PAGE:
For an unconscious urgent decisions are taken without consent unless there is a previous objection in the form of a living will. Treatment in this case is based on the overriding purpose of protecting life, hifdh al nafs. These proxy decisions can be taken by the nearest relatives, persons designated by the patient in advance or attending medical personnel. However proxy decisions to refuse reasonable treatment cannot generally be accepted because they are not in the patient’s best interests. Exceptions are cases of very risky treatments, new treatments, or if there is fear of serious side effects like infections.

 

2.3 Patients without competence:

Decisions of treatment for children and mentally incapacitated patients are taken by the nearest relatives or in their absence by the attending physicians. The overriding considerations in all of these is the best interest of the patient which is preserving life.

 

2.4 Forensic examinations:

There are emergency interventions not in the patient’s interests like forensic tests to prove that the patient committed a crime such as taking alcohol or drugs. Other forensic interventions are in the patient’s interests like examination of a rape victim to obtain evidence against the assailant. In either case informed consent is needed unless the examinations are carried out by police surgeons under specific legislative authorization. Storing specimens for possible use later in criminal investigations without the patient’s consent may be illegal unless there is a specific court order or enabling legislation.

 

2.5 Self-harm and suicide

Injury to oneself or to others is illegal even if the victim requested it and consented to it. Suicide, attempted suicide, self-mutilation, and sadomasochism are all illegal. Persons who attempt suicide may refuse treatment because they wanted to die. Fortunately many arrive at hospital already incapacitated and treatment has to be given without consent. Significant links exist between life stresses and mental illness on one hand with suicide on the other hand. This implies that those who attempt suicide do not have complete competence because they are not acting voluntarily. Suicide notes are written during the stress of suicide and cannot be respected as advance directive not to treat. This is held even if the note includes a refusal of resuscitation. Many who commit suicide do so to escape, to punish, or to draw attention and may not be aware of the finality of death. We cannot allow them to kill themselves by refusing treatment. The life does not belong to them. They are just custodians of life; all life belongs to God who gives it and takes it away. Proxy decisions by relatives not to treat victims of suicide attempts are not respected.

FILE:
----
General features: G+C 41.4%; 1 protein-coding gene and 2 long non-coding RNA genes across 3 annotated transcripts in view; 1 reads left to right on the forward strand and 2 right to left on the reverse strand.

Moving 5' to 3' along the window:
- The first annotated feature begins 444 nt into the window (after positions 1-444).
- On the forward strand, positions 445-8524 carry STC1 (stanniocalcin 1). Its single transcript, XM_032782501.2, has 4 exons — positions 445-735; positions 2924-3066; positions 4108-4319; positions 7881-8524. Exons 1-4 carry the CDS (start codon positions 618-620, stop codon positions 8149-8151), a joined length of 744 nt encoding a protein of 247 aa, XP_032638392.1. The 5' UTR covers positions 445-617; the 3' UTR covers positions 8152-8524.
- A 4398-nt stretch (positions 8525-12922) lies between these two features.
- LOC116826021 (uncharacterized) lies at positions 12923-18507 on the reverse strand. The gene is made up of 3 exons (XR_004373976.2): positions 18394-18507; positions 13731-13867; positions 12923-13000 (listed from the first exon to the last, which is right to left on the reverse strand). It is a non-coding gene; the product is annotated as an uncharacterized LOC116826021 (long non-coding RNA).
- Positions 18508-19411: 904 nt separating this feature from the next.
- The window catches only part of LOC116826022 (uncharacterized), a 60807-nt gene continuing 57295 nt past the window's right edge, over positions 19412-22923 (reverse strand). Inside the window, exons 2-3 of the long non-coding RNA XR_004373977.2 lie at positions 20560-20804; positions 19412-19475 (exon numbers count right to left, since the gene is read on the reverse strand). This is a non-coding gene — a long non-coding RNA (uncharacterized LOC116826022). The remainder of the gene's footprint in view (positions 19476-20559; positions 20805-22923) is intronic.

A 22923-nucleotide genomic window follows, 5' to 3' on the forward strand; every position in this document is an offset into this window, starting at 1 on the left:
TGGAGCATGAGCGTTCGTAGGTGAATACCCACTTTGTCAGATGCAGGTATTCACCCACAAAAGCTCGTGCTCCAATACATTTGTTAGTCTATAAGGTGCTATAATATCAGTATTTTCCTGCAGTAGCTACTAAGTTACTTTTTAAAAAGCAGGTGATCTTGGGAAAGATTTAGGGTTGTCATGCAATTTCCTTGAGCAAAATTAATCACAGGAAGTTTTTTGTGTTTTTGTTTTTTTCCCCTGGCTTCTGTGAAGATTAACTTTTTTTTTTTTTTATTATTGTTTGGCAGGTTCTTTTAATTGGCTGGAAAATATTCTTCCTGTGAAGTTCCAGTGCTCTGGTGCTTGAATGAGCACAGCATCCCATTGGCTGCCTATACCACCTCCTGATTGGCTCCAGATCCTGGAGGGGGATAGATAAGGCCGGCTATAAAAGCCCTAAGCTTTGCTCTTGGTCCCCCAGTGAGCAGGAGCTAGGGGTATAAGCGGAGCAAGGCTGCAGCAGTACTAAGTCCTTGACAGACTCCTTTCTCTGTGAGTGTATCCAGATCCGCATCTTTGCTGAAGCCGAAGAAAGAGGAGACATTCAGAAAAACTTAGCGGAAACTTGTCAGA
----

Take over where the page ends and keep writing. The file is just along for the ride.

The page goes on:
3.0 CONFIDENTIALITY and DISCLOSURE

3.1 Conscious patient

Confidentiality must be maintained in emergency situations like other medical encounters. If the patient is conscious and is competent, his/her consent must be obtained before sharing any confidential information with the family. Information may be disclosed without the patient’s consent in the public interest for example confirmation of diagnosis of a contagious disease that is of public health importance.

 

3.2 Unconscious patient

If the patient is unconscious, general but not specific information can be shared by the family. More specific information may however be shared with the family about an unconscious patient for purposes of obtaining proxy consent, harvesting organs for transplantation, or use of tissues for research. Information may also be disclosed in the public interest. In such a case the personal identity of the patient should be protected as much as possible.

 

3.3 Disclosure to the police

Any information disclosure to the police must be done with the patient’s consent. If the patient is inconscious then only information in the public interest may be disclosed. Disclosure to the police can also be done if there is a court order to that effect.